Does Custody Change When One Parent Gets Seriously Sick or Disabled?

Posted by Joseph Lento | May 05, 2023 | 0 Comments

Custody arrangements are decided based on the best interest of the child at the time of the initial custody order, but if one parent becomes sick or disabled and is unable to fulfill their duties under the custody agreement, the best interest of the child may change. In Pennsylvania, when one parent becomes sick or disabled, the custody arrangement is not automatically reassessed. To reassess the custody arrangement, one of the parents needs to petition the court and request a modification.

How Will a Pennsylvania Court Modify a Custody Arrangement?

Many illnesses and disabilities can lead to a modification of a custody arrangement. These include mental illness, chronic illness or disability, physical injury, and substance abuse. Pennsylvania courts have a few options for modifying the custody agreement, depending on the type of disability or illness.

One option is to limit the amount of time the ill or disabled parent spends with the child. If the court finds that one parent's substance abuse is impacting their ability to provide a safe and stable environment for their child, the judge may modify the agreement so that custody becomes contingent on treatment and the ability to demonstrate sobriety. The court can also order additional support and assistance for the parent in order to help them to meet their parental duties.

What Are the Criteria for Modifying a Custody Agreement?

When requesting any type of modification, the requesting parent will need to demonstrate that the ill or disabled parent's circumstances have changed to a level substantial enough to justify a temporary or permanent modification.

In deciding whether modifying a custody order is necessary, a Pennsylvania court will consider a number of factors, including the child's needs and the ability of each parent to meet those needs. The court will also consider the physical and mental health of each parent, as well as any other factors that contribute to what is best for the child. The court will look at each family, child, and situation individually, and will not automatically assume that a parent's illness or disability is detrimental to the child's best interest.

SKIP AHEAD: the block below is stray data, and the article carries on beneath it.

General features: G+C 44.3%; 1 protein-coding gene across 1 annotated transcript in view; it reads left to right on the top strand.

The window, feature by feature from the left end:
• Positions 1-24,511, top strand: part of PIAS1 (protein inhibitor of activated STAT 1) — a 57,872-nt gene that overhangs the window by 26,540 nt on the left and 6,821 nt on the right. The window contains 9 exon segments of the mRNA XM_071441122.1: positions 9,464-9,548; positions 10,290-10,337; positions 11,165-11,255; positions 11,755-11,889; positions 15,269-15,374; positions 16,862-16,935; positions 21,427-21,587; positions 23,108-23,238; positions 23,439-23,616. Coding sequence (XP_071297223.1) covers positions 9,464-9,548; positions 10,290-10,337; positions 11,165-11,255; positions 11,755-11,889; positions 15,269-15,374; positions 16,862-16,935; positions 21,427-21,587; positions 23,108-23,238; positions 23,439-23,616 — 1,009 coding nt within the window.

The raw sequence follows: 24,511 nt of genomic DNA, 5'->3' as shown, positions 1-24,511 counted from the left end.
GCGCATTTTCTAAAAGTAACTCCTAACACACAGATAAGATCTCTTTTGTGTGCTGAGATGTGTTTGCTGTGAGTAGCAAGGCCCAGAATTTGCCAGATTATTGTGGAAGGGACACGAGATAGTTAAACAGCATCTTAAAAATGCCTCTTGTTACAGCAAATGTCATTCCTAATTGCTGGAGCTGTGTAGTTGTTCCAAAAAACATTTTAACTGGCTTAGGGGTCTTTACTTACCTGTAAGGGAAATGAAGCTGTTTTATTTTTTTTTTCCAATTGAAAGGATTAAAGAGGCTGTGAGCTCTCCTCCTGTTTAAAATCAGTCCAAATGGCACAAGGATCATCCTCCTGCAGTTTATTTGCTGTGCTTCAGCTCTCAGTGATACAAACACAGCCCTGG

Getting Help: Modifying Custody Agreements Can Be Challenging

Things can get complicated quickly when a parent becomes sick or disabled. The changes to daily life can add new stresses and challenges for both parents and the child. For many parents, deciding to pursue or even consider pursuing a modification to the custody arrangement is emotionally painful, especially since health factors are so often out of our control. Our Family Law Team and the LLF Law Firm can help you navigate this difficult situation. To discuss your concerns and learn more about how the LLF Team can assist you with your custody arrangement, call 888.535.3686 or reach out online to set up a consultation.

About the Author

Joseph Lento

"I pride myself on having heart and driving hard to get results!" Attorney Joseph D. Lento is a veteran of one of the nation's busiest family courts with nearly 20 years' experience passionately helping families. By day, he worked in the trenches of family court, and at night, he studied the law. He helped countless families while working at family court, and he went on to become an attorney, dedicating his law practice to continuing the work he started years earlier. Mr. Lento's experience both behind the scenes and on the front lines allows him to understand a client's family law matter from all angles, and allows him to find and employ the most effective strategies to get favorable outcomes for any client. Joseph D. Lento is licensed in Pennsylvania New Jersey, and New York, and is admitted pro hac vice as needed nationwide. In the courtroom and in life, attorney Joseph D. Lento stands up when the bell rings!


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